Tuesday, April 16

Travelling The World in My Pyjamas

I started an international tour today to promote my medieval thriller, The Fifth Knight. I'll be stopping off in different locations in the US, the UK, Canada and Australia. But it's a Virtual Book Tour hosted by the great Historical Fiction Virtual Book Tours. There are huge advantages to the tour being virtual.  I won't be leaving a massive carbon footprint, and my bank balance will be in a far healthier condition too. And, as I saw another blogger put it, you can do the whole thing in your pyjamas. I'd like to take a moment out to confirm that while, yes, this an option, no, I won't be. Like most writers, I have to be prepared to encounter the postman/delivery guy/meter reader/courier without actually frightening them. Something forgiving on the waist is enough of a compromise. 
A couple of people asked me beforehand what a Virtual Book Tour entails. It's very straightforward. HFVBT work with a great group of successful bloggers and reviewers. They match up a good fit between your novel and that group. Your tour consists of a number of dates where your book gets a review (always with the independent opinion of the reviewer) or you do an interview about your book. Giveaways and contests are linked to different stops. And that's it! As a writer, it's possible to reach lots of new readers, which is fundamentally what this writing game is all about. Explanation given, the reaction is usually the same: ''Oh that's great. You won't have to travel so much. It's such hard work.'' 
Well it is and it isn't. Modern travel is pretty darn easy. Much of it requires sitting on your rear end. (I refer you back to something forgiving on the waist.). I write medieval and that of course means researching how people traveled then- and that was definitely hard work.
There is a myth that medieval people clung close to home and only ever ventured a few miles. Did they heck. Like humanity has behaved since the dawn of time, they were forever on the move. Europe was volatile politically throughout the medieval period so armies were constantly being raised and traveling en-masse. Pilgrimages were enormously popular. Canterbury Cathedral, with its shrine to Saint Thomas Becket, is probably the most well known. An astonishing 100,000 people came in search of a miracle in the year after his death alone. 
Canterbury Pilgrims in the 1300s
But people didn't just stop at travel within Britain. People went on pilgrimages to Italy, Germany and the Holy Land. And they walked. Armies, crusaders, pilgrims. Yes, horses and carts were used. But carts aren't a lot of use with few highways and you had to be wealthy to have a horse. If you set off from medieval Manchester, a walk to Jerusalem is a walk of 2,383 miles. With the small problem of the English channel (still tunnel-less for another few hundred years) in the way. That meant taking to a boat. Astrolabes weren't commonly used until around 1400 so sailors preferred to keep the land in their sights. We regard the English channel as a mere puddle today but it could take up to three days to get across in poor weather. Of course huge numbers of people died on their travels. But many didn't. And having arrived safely, then turned round and came back.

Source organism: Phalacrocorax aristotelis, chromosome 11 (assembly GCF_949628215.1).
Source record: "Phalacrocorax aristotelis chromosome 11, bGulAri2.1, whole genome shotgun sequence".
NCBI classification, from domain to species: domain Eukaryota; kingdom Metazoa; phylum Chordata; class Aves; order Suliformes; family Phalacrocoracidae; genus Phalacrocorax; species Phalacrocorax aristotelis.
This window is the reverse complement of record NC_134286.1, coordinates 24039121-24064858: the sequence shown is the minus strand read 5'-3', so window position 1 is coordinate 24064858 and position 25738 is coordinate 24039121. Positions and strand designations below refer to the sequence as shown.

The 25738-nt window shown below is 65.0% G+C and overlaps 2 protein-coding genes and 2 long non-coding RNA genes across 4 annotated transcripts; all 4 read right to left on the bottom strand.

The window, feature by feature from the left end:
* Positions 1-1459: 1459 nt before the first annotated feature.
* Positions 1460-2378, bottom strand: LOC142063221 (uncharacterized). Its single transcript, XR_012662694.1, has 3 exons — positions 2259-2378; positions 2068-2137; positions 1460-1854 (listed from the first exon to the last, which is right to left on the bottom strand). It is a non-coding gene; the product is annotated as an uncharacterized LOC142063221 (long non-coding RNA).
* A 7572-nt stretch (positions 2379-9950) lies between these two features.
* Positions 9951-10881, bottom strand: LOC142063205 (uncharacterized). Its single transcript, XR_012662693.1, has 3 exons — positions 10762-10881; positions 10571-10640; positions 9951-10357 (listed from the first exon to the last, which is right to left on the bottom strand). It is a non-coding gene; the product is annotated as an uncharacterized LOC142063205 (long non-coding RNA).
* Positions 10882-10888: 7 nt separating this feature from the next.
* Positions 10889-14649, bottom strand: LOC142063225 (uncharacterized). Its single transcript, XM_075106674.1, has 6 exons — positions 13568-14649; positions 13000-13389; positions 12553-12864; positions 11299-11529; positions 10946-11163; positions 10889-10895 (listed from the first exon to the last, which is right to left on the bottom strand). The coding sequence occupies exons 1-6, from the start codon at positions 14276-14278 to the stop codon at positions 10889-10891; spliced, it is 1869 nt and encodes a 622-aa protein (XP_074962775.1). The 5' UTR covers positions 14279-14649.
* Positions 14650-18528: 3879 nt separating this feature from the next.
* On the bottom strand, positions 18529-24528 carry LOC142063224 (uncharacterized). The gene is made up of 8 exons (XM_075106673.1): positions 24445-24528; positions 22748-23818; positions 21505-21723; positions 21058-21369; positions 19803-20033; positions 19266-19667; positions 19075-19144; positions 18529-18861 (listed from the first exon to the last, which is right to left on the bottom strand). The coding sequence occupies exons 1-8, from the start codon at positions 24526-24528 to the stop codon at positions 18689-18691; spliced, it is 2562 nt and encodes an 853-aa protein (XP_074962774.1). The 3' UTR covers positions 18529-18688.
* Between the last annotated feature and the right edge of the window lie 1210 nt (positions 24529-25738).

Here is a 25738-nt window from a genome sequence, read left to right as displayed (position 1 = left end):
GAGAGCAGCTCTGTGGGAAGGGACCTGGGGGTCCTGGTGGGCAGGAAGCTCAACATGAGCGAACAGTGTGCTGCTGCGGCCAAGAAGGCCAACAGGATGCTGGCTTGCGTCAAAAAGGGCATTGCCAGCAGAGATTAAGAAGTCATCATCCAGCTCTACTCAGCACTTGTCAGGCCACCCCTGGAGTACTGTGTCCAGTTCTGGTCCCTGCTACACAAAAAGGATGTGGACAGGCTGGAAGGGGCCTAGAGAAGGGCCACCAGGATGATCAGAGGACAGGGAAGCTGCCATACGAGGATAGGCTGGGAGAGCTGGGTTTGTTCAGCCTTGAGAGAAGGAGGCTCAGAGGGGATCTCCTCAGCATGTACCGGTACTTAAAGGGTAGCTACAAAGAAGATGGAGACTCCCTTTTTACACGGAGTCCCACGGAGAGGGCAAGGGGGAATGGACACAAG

What (for me) is almost as remarkable was the fact that there were very, very few maps in existence. The Gough map of Britain was produced around 1350 and is the oldest surviving route map.
The Gough Map: Britain having a lie down
It wasn't however a lot of use to the average traveller because as Ian Mortimer points out in his brilliant 'Time Traveler's Guide to Medieval England', it is 'about the size of a door and made of stiff vellum.' 
For those intrepid souls intent on reaching Jerusalem, you could use a Mappa Mundi, or the medieval version of a map of the world. The most famous of these is the Hereford Mappa Mundi, which dates from around 1300. 
The Hereford Mappa Mundi c1300
This Mappa Mundi has Jerusalem at its centre. It is also very useful for making your way to the Garden of Eden, which is helpfully included.
The other great motivator for travel was of course trade. People will always risk their lives for wealth, for precious and exotic goods. It was this desire that was almost (literally) the death of medieval Europe. From 1347 to 1351, the Black Death, the Plague, the Great Mortality, moved across Europe, killing around 25 million people- one third of the entire population. It is widely accepted that the plague had its origins somewhere in inner Asia, then spread westward into Europe along international trade routes. An outbreak occoured in the city of Caffa, which is the modern day city of Feodosia (or Theodosia) in Ukraine. (And yes- Theodosia is my heorine in The Fifth Knight. No links, I promise). Caffa was ruled by the Genoese and it was their trade ships that brought a fleet of 'accursed galleys' back to Italy, filled with diseased and dying people and flea-carrying vermin.
Victims of the Great Mortality
Slow as travel and communication was, the disease marched steadily across Europe, destroying its population.
But of course Europe survived, survived to thrive again and think about travelling further and faster. The rest, as they say, is history, which is not at all a cliche (clears throat) but a link back to where we started. Because we're now so good at traveling, I don't even have to leave. You can travel with me too- pyjamas optional. Please do!

You can hop on board the tour at Historical Fiction Virtual Book Tours

The Fifth Knight is a medieval thriller and is a #1 Amazon.com bestseller in Action & Adventure and Historical. You can find it on here on Amazon.com and here on Amazon.co.uk

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